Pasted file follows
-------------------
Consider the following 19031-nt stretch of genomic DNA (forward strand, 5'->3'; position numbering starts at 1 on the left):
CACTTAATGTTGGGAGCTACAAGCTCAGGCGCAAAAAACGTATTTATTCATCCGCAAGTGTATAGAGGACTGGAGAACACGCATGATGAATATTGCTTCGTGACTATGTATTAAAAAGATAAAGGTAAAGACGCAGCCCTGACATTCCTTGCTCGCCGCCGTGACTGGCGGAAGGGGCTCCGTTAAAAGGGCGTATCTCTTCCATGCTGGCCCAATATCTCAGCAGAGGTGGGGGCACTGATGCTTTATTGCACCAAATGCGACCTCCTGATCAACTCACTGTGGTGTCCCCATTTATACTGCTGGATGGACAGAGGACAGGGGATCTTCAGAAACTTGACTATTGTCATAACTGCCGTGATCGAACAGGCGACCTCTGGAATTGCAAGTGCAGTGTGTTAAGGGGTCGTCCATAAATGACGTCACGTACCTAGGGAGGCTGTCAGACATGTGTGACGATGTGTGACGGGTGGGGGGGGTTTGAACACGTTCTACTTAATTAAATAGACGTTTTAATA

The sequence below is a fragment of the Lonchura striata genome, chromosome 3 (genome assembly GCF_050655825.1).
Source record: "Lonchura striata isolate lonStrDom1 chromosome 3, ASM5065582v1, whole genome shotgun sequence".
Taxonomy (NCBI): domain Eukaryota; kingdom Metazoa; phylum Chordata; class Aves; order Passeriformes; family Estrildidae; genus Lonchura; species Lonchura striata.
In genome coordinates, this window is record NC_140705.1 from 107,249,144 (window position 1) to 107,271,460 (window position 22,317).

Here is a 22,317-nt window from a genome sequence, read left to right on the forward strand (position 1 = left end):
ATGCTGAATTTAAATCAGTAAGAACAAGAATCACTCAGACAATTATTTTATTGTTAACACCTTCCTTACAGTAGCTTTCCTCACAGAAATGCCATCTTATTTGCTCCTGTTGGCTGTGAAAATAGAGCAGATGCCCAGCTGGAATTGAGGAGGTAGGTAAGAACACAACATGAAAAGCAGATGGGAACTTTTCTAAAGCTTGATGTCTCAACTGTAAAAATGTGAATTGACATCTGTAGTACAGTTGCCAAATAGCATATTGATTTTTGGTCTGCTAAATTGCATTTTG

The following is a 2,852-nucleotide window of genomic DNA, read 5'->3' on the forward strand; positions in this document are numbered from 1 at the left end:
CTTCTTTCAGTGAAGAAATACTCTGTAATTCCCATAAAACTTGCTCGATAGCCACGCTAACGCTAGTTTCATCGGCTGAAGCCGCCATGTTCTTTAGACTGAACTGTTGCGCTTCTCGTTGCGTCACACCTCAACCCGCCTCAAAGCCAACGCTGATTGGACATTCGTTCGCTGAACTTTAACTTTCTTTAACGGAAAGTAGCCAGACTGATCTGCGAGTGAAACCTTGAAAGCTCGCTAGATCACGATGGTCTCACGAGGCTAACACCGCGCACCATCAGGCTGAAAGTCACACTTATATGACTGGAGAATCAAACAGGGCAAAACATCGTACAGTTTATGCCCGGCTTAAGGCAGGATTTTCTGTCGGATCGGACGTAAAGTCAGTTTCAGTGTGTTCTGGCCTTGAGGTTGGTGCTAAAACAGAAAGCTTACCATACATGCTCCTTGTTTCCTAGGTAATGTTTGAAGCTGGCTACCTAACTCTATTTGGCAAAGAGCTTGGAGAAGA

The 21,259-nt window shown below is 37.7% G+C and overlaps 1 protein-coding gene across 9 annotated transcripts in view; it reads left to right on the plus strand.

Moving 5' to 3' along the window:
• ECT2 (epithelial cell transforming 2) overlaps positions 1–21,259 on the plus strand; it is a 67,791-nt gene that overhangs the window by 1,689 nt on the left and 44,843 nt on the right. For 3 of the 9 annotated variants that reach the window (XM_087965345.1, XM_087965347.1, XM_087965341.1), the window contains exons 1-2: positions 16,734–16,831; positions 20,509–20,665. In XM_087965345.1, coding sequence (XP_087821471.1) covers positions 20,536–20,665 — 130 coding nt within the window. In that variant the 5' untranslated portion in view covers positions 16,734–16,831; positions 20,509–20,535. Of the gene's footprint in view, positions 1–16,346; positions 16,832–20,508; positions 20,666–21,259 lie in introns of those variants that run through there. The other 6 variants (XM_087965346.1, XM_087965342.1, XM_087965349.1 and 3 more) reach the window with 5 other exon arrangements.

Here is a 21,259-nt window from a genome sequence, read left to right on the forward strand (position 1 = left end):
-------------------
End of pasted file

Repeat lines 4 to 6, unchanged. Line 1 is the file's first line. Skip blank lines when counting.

Source record: "Lonchura striata isolate lonStrDom1 chromosome 3, ASM5065582v1, whole genome shotgun sequence".
Taxonomy (NCBI): domain Eukaryota; kingdom Metazoa; phylum Chordata; class Aves; order Passeriformes; family Estrildidae; genus Lonchura; species Lonchura striata.
In genome coordinates, this window is record NC_140705.1 from 107,249,144 (window position 1) to 107,271,460 (window position 22,317).